Hogan wins the Los Angeles Open
On January 13, 1942 Ben Hogan won the Los Angeles Open earning $3,500.00 (the largest paycheck he had earned to that date, by nearly a factor of three) at the Hillcrest Country Club birdieing the last hole in an 18-hole playoff with Jimmy Thomson to win by one.
In the first round, Horton Smith took the early lead with a four under par 68. He birdied the first three holes. Quoted “My score was good, and I’m glad I had it, but I’m afraid there might have been better golf played by some of the fellows who had 70’s or even 72’s.” Ben shot a two under par 70 to finish in a tie for fifth.
In the second round Bens shot another 70 to end up tied for the lead with Lighthorse Harry Cooper. Hogan parred every hole except the two par threes on the inward nine. He birdied the 12th hole with an eight foot putt and the 16th with a three foot putt.
In the third round Ben shot an even round 72 to finish in second, two strokes behind Lighthorse Harry Cooper who shot a two under 70.
In the fourth round Ben shot another two under par 70 to finish in a tie with Jimmy Thomson. When Ben teed off on the 16th hole he already knew that Thomson had shot a 282. To win he needed two birdies and a par on the three remaining holes. Hogan missed a birdie on the 16th when a downhill putt rolled 12 inches past the cup. On the 17th hole he putted past for his second par. In order for Ben to get in the playoff with Thomson, Ben needed to birdie the last hole. He hit a 300 yard drive on the 500 yard, par 5, 18th hole; hit his second shot with a 2-iron to 18 feet and two putted to tie. Snead could have tied for the playoff with a par on 18, but took a triple bogey 8, finishing in a tie for third, three strokes back and Byron Nelson finishes T-6, six strokes back.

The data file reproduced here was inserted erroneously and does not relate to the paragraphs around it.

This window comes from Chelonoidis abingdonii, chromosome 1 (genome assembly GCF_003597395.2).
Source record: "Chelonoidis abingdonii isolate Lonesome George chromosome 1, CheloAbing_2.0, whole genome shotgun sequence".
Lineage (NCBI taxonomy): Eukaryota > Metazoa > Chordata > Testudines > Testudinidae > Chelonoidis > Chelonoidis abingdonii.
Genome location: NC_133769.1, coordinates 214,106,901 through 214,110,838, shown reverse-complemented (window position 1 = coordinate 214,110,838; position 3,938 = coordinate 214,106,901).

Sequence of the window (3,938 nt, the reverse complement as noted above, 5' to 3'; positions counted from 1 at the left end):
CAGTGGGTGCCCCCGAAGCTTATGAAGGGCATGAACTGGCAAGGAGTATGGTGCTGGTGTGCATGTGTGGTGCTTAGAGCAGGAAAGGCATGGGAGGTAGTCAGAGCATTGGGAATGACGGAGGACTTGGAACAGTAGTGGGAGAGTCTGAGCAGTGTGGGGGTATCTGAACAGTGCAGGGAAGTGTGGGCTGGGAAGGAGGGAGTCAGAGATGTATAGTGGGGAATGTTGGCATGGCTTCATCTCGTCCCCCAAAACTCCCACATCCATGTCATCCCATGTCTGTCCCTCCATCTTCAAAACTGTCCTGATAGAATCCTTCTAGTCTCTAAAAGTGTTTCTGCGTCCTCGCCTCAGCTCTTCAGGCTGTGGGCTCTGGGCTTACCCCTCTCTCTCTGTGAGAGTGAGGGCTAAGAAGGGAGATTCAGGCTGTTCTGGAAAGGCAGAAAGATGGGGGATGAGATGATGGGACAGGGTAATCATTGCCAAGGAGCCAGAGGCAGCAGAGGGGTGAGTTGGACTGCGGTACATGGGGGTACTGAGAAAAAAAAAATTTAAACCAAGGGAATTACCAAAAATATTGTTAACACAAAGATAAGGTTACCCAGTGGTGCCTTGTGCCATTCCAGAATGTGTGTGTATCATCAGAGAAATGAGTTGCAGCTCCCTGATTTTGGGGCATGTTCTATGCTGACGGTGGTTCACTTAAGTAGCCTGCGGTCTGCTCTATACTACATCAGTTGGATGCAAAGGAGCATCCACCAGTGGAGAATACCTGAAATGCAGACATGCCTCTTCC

In the Monday 18-hole playoff Ben shot an even par 72 to win by one stroke. Hogan was never behind in the match. Ben parred the first and Thomson bogied. At the turn Ben was up by two strokes and at one point was three shots ahead. Thomson kept plugging away tying up the match on the fourteenth hole when Ben three putted. They halved the next two holes with pars. On the seventeenth hole Hogan hooked his tee shot into a tree and the ball bounced into a spectator’s back, robbing him of a better lie, but his approach landed to within two feet of the hole while Thomson had a six footer. Thomson sank his birdie putt to halve the hole. Going into the 18th hole, they both were deadlocked. Hogan’s chip onto the green landed two feet from the cup. Thomson left himself a 17 footer and came up two inches short on his birdie putt, while Hogan calmly sank his. Going into the playoffs, Thomson was a two to one underdog, but did not play to that disadvantage.
Mark Baron is a Ben Hogan expert who posts daily about the legend. Check out Mark's huge following on the Ben Hogan Facebook Page and stay tuned for special Hogan anniversaries for Mark's insight. Check out the page here: www.facebook.com/benhogangolf